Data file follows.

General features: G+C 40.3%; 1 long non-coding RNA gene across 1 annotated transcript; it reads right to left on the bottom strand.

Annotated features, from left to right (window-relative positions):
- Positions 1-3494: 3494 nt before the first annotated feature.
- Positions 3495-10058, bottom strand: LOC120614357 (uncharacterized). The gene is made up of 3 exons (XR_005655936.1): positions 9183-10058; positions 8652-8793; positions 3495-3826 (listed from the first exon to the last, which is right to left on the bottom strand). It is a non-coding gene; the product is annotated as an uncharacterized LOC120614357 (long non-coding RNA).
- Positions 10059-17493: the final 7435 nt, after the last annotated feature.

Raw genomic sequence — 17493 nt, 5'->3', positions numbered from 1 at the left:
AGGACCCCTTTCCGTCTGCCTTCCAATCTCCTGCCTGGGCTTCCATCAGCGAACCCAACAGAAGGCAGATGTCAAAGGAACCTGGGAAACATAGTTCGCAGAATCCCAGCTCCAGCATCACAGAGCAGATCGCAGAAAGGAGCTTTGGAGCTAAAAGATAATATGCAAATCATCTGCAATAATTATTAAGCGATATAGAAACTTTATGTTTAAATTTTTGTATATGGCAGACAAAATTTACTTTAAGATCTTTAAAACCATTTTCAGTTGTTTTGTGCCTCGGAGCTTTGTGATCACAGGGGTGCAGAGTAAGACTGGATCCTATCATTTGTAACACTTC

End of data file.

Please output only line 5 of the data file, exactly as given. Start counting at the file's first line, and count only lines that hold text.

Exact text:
- Positions 10059-17493: the final 7435 nt, after the last annotated feature.